Alton, Giada, Rachael: Before They Were Food Network Stars (Slideshow)
Emeril Worked in a Portuguese bakery in Massachusetts as a teenager, after which he attended Johnson & Wales University. In 1982 he took over for Paul Prudhomme as head chef at New Orleans’ Commander’s Palace, which won him plenty of local renown and an invitation to guest-host a couple episodes of the Food Network show How to Boil Water. That led to him getting his own show, The Essence of Emeril, and the rest is history. Bam!
After dropping out of high school, Flay took a job making salads at New York’s Theater District standby Joe Allen. Allen took a shine to him and paid his tuition to the French Culinary Institute (now the International Culinary Center), and ended up working his way up the culinary ladder, for a time under the wing of Jonathan Waxman. He then became executive chef at New York’s Mesa Grill, where he caught the eye of Food Network executives, who offered him a gig as host of his first show, Hot Off the Grill with Bobby Flay.
Ray moved to New York in 1995, and worked at the candy counter at Macy’s as well as specialty food store Agata & Valentina before becoming a buyer for a gourmet shop in Albany. While there she taught a class on how to cook meals in less than 30 minutes, which led to a weekly segment on a local newscast, radio appearances, and a book. Food Network executives took notice, and she signed her first contract with the network in 2001.
The Georgia native actually began his career as a cinematographer, working on music videos including REM’s The One I Love. He was unhappy with the current state of cooking shows, so simply set out to make his own. He put himself through cooking school and made the pilot for Good Eats himself, which he shopped around; thankfully it was noticed by an eager Food Network staffer who convinced his superiors to pick the show up.
Giada was born in Rome and spent a lot of time in her youth in the restaurant owned by her grandfather, producer Dino De Laurentiis. She studied at Le Cordon Bleu in Paris, and after graduating worked in several high-profile Los Angeles restaurants, including Spago. In 2002, her photo was featured in an issue of Food & Wine Magazine alongside some of her food styling, which caught the attention of the network. The next year, Everyday Italian premiered.
Garten always had a love of cooking, but was never formally trained. She was actually a budget analyst for the Office of Management and Budget during the Ford and Carter Administration, and in her spare time she cooked for friends and “flipped” D.C. houses, turning a tidy profit. She left her government job in 1978 to purchase a specialty food store (which happened to be called Barefoot Contessa), which became incredibly successful. In 1985 she moved it to the Hamptons, and it attracted a client roster that included many celebrities. After the shop closed in 2004, Garten turned to writing cookbooks, which led to guest appearances on Martha Stewart’s cooking show, which then led the network to offer her a show of her own.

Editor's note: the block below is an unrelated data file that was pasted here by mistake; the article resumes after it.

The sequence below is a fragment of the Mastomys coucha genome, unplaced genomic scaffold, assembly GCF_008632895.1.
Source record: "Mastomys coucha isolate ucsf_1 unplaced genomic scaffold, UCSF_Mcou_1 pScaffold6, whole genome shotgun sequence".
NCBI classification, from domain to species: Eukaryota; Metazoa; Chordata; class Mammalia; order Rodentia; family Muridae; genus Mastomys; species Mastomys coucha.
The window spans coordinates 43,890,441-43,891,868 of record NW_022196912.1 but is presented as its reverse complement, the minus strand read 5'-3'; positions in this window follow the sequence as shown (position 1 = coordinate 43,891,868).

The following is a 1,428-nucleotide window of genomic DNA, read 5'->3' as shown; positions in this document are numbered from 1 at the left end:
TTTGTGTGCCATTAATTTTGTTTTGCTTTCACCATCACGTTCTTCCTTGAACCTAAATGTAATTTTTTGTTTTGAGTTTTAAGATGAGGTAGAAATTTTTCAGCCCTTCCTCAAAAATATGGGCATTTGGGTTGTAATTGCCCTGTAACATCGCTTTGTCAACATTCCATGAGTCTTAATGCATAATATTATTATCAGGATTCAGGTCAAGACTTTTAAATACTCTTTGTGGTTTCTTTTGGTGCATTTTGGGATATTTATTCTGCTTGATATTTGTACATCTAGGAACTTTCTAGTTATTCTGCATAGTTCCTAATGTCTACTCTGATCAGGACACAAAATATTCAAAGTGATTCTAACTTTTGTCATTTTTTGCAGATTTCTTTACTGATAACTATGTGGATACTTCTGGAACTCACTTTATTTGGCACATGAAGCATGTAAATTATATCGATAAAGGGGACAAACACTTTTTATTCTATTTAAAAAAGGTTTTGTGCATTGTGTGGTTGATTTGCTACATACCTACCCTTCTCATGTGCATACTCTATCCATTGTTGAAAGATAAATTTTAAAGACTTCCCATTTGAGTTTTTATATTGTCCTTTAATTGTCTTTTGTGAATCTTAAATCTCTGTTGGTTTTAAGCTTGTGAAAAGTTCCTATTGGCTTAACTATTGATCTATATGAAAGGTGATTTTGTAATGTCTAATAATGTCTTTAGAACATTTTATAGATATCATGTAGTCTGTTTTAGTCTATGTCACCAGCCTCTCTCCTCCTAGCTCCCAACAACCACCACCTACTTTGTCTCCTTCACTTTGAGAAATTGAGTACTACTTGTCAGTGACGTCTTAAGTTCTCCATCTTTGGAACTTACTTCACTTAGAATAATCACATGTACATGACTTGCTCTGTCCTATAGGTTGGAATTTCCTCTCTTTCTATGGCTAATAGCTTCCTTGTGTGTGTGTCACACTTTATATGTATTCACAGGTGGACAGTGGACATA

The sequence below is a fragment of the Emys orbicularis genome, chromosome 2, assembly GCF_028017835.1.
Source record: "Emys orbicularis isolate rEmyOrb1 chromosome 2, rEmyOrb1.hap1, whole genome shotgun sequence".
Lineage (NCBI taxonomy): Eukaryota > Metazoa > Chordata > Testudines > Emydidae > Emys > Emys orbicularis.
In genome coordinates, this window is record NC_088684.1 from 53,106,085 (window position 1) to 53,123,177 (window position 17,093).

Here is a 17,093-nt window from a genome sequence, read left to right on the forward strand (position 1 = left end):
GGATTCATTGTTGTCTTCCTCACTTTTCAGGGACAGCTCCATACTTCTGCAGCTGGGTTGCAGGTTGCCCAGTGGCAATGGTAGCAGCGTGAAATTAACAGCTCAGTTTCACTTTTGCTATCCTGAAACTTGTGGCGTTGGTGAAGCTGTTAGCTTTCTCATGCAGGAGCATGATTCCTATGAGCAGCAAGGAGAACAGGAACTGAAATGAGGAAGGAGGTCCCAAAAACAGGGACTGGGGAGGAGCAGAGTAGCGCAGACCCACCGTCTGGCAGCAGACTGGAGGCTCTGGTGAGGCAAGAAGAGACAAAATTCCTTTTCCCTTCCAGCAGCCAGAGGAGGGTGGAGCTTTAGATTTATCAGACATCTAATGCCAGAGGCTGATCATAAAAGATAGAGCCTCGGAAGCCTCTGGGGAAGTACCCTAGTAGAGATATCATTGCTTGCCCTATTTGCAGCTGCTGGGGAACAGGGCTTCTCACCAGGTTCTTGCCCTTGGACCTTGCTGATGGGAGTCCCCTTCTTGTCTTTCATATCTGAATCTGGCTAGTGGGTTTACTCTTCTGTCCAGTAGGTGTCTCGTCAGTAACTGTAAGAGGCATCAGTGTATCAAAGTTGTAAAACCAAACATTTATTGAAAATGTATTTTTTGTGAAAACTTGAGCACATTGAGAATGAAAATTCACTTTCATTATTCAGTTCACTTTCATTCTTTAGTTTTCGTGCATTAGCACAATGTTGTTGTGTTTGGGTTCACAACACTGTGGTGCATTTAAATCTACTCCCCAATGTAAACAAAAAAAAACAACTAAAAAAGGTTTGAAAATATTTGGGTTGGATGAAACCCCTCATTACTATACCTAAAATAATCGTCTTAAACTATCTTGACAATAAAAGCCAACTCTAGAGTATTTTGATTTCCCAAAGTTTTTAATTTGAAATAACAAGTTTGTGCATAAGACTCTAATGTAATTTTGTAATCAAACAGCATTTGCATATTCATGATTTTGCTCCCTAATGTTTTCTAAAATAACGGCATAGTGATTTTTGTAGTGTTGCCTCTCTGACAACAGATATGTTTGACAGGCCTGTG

Fieri’s keen eye for food and business began in his early childhood, when he set up a lucrative pretzel cart. He fell in love with food while studying in France, and after graduating college he managed several restaurants before opening his own, Johnny Garlic’s, in Santa Rosa, Calif. in 1996. Three more locations followed, along with two locations of a second restaurant, Tex Wasabi’s. Fieri had previously submitted a grilling-show pilot to Food Network that didn’t make the cut, but as soon as the network saw his audition tape for season two of The Next Food Network Star, they knew they had a keeper on their hands.
Irvine enlisted in the Royal Navy at age 15, and received enough culinary training while there to score a job cooking aboard Her Majesty's Royal Yacht Britannia, which lasted 10 years. He then served as a restaurant consultant in Asia before becoming executive chef for several cruise ships. In 2007 he published his first cookbook, Mission: Cook!, and later that year his first show, Dinner: Impossible, was picked up by Food Network after shooting a pilot with Marc Summers’ production company.
This New Orleans native grew up as an army brat, giving her the opportunity to sample food all over the world. She was in the Air Force from 1993 to 1997, and until 2001 she hosted radio shows in several markets. In 2003 she launched her own catering company, Sunny's Delicious Dishes, and a 2005 guest spot on Emeril Live led to her very own show.
Florence began working in restaurants at his native Greenville, South Carolina at the age of 15, and graduated from Johnson & Wales University in 1991. He then moved to New York City, where he got a job working in kitchens including Charlie Palmer’s Aureole, and in 1998 he struck out on his own, becoming head chef at Cibo before opening Cafeteria in Chelsea. Their success led to appearances on the network’s How to Boil Water, and the following year he got his own show, Food 911.